Even as the automaker's sales jump, currency woes and heavy investment in green technology have dented profits
German automaker BMW (BMW) has a problem most rival auto bosses would love to have. Its new models are so successful that factories are running at nearly 100% capacity and orders are backlogged for three to six months. It invested early in new technologies to boost fuel efficiency and those innovations are now hitting the market, helping new models sip less gas. Yet despite surging sales, BMW's profit margin fell to 7.3% in the first half of 2007, down from 9.3% in same period a year ago, hit by rising raw material costs, a strong euro, and higher investments in research and development.
BMW's $2.6 billion pretax profit is hardly a disaster and its profit margin, despite getting nicked, is still one of the best in the auto industry. But investors are the nevertheless gloomy about BMW's first half results, released Aug. 1, because they have long believed BMW's finely tuned machine should be driving margins even higher—to 10% and beyond. Rival Mercedes recently upped its profit forecast for 2007 to "above 7%" and Chief Executive Officer Dieter Zetsche is vowing to hit 10% by 2010. Fast-moving Audi is also closing a historic profit gap with BMW. "BMW is delivering quite strong sales growth and diddly-squat in earnings," says Stephen Cheetham, analyst at Bernstein Research in London.
Powered by surging sales of the second-generation Mini, a new X5 sport-utility vehicle, and the 3 Series coupe, BMW's revenues rose 7.3% in the first six months of 2007, to $35 billion. Yet as BMW invests heavily to make its cars more fuel efficient, pretax profit fell 13.6% to $1.46 billion. Management insists BMW's earnings will rebound in the second half of the year and that the company is on track to exceed last year's pre-tax profit, excluding a one-time gain of $509 million on a convertible Rolls Royce bond.
Efficiency vs. Profits
"We are very confident we will achieve our target. Most of the exchange-rate hit has been taken in the first half of the year," said Chief Financial Officer Stefan Krause in a conference call with analysts.
But the worry is that BMW is trapped in a 21st century Catch-22—how to make its high-performance cars more efficient and boost profits at the same time. Caught off guard by the rising popularity of Toyota (TM) and Lexus hybrid models, BMW is now trying to catch up with its own fuel-saving innovations tailored to combustion engines. Research and development spending rose 14% in the second quarter to $645 million. Installing the innovations across its entire model range is not cheap.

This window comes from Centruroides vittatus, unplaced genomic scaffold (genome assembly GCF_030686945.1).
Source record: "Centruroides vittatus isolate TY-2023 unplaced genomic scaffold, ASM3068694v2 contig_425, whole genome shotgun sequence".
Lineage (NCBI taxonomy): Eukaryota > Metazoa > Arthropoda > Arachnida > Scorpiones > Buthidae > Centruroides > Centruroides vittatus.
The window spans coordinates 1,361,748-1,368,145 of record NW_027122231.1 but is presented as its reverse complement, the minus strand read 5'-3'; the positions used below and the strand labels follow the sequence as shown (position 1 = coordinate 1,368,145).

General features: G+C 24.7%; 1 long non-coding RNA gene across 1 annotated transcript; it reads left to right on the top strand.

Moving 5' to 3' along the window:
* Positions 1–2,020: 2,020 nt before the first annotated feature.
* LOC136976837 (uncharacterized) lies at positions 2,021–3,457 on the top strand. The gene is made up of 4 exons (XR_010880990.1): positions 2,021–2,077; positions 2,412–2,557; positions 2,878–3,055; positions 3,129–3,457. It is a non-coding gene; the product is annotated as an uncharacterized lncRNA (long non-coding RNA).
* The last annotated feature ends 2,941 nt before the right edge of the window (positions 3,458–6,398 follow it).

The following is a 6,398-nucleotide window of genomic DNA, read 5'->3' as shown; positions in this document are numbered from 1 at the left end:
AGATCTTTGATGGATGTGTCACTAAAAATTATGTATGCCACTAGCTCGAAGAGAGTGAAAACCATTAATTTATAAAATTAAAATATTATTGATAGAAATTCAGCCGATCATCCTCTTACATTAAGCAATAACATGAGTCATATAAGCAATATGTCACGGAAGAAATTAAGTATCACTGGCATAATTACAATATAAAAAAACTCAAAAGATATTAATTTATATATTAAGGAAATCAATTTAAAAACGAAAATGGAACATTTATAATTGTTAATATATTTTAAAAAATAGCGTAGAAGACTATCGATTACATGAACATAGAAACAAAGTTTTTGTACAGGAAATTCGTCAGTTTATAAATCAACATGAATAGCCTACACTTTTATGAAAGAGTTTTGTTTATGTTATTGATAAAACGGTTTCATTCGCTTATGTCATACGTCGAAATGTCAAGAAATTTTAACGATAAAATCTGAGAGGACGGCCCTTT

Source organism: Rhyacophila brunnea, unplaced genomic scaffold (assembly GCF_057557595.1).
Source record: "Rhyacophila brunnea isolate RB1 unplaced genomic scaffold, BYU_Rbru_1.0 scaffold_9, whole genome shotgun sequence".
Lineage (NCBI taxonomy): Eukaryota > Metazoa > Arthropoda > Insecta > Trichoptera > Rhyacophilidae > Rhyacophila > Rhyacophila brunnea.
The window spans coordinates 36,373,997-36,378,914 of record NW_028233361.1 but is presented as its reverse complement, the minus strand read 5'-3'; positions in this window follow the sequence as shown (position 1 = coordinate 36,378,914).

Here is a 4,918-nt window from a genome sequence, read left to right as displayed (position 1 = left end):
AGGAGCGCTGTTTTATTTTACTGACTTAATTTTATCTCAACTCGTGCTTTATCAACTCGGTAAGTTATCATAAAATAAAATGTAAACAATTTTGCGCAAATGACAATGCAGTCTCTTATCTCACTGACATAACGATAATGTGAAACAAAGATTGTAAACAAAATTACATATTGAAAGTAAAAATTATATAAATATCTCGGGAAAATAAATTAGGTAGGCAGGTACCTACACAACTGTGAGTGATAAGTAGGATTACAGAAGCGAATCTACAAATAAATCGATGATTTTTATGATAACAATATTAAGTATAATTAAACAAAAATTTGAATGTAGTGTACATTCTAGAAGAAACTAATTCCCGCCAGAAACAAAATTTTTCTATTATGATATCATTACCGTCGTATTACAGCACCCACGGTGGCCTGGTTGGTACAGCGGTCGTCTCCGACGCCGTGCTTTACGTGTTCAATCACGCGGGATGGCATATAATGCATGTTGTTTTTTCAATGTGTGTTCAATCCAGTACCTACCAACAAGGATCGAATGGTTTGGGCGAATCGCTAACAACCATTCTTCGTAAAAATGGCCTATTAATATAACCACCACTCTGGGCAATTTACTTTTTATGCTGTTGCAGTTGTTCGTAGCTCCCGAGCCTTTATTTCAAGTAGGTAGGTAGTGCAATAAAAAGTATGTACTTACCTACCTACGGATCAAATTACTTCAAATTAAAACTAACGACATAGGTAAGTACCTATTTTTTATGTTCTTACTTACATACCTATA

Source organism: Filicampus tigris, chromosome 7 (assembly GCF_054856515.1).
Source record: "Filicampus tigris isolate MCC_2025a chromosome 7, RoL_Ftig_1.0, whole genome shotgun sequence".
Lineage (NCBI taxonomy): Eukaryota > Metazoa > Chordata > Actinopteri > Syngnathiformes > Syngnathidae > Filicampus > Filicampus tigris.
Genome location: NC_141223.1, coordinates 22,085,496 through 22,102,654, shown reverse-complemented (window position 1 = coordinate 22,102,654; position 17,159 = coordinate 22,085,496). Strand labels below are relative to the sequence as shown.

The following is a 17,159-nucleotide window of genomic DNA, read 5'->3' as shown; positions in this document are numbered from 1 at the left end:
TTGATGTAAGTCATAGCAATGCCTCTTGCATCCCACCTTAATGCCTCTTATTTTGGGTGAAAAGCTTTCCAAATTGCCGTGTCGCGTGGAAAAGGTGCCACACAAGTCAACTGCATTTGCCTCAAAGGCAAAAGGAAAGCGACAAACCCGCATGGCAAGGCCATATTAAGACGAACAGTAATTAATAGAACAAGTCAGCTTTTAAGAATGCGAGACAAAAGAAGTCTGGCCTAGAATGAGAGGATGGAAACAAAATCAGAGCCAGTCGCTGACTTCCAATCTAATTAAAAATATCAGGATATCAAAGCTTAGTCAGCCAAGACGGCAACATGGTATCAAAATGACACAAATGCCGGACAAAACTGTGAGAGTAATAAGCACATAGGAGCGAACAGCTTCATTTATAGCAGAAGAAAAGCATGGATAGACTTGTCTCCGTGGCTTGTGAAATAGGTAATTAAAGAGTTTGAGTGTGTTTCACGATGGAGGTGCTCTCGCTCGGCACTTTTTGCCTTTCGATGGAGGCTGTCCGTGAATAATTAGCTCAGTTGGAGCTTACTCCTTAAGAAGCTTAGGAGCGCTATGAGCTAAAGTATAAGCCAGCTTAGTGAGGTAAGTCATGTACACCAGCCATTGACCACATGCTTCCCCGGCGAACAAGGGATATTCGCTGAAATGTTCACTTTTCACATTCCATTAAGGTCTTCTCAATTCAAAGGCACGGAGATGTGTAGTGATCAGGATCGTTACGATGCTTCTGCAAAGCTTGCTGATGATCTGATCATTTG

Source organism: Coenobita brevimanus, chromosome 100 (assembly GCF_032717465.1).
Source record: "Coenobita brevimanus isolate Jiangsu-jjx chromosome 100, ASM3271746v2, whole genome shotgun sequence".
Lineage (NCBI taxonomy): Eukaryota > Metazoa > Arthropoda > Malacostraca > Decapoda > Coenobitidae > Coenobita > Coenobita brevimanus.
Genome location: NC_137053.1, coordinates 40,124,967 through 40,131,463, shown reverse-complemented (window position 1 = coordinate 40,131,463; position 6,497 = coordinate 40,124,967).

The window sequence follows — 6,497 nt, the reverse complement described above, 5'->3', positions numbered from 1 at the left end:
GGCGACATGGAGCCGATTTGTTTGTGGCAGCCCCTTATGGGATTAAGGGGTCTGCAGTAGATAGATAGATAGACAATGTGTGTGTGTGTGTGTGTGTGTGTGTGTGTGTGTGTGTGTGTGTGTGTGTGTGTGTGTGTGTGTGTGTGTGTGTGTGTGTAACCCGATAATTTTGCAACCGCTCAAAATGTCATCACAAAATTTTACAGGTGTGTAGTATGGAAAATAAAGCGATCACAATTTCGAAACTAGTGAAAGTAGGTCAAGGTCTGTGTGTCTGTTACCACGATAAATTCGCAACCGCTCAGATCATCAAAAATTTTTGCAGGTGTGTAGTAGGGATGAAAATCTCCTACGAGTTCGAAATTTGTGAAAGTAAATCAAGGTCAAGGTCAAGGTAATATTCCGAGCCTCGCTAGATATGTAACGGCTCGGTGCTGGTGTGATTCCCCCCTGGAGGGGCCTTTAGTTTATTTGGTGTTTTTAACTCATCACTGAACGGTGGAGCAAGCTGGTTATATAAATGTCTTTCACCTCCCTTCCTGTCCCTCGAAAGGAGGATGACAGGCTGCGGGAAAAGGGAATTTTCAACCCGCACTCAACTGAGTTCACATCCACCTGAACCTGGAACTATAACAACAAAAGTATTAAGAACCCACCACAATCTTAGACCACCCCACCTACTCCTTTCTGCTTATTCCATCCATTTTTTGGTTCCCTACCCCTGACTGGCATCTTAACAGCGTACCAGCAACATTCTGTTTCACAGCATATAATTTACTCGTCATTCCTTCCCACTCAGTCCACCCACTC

And so far consumers are not willing to pay a premium for a fuel-efficient BMW, analysts note. As a result, BMW's costs are going up, but the price of its cars do not recapture the investment in fuel-efficiency innovations. "Our first experience with [new technologies to boost efficiency] is that it gives us competitive advantage, but pricing remains a challenge," admits Krause. "Over time we will solve it."
Catching Up with Lexus' Hybrid
BMW Chief Executive Norbert Reithofer, who took control 11 months ago, is all too aware of the profit conundrum and has been huddling regularly with his top lieutenants on how to fuel earnings growth amid environmental challenges. During mini-retreats at a Bavarian lake called Tegernsee, an hour's drive from headquarters, the 51-year-old former production chief provokes intense debate on everything from engine technology to climate change. This fall Reithofer will present the results of the high-powered confabs: a 10-year strategic plan designed to boost profits and keep up the Bavarian automaker's growth trajectory.
That plan is likely to include a road map for future models that can compete with Toyota's hybrid juggernaut, cost-cutting measures to polish margins, and details on shifting more production to BMW's U.S. plant in Spartanburg, S.C., as a currency hedge. "The Lexus LS600 hybrid is a very sophisticated evolution of a hybrid. It caught BMW flat-footed. BMW will have to spend a lot to catch up," says Thomas Aney, analyst at Dresdner Kleinwort in Frankfurt.
More Stateside Production
Reithofer already has signaled that the next generation of the popular X3 baby-SUV will be made in Spartanburg and that the plant's annual production will rise to 240,000 cars. Analysts believe BMW may also consider building its next plant in the U.S. instead of Germany, and shifting some engine and component production to the U.S. sooner.
Reithofer, who led strong efficiency gains at BMW's factories as production chief, said the company would likely achieve a 7% productivity gain this year. He also pointed to a 20% sales increase in July. "New models will increase our margins. And we have other products in the oven," said Reithofer. The new Mini Clubman, a hotly awaited wagon version of the Mini Cooper, will be unveiled at the Frankfurt Auto show in September.
Krause also dismissed a recent report in Germany's Manager Magazine to the effect that the Mini doesn't make a profit. "The only thing that is not mini about Mini is its profit," he said. Sales of the new Mini launched in the U.S. this spring soared 18% in the second quarter. Analysts expect Mini sales this year to top 200,000—more than double BMW's original target. Responding to general criticism about BMW's sliding margins and the better performance of rivals, Krause said, "I assure you over the long term our operating margins are at a very good level compared with premium competitors."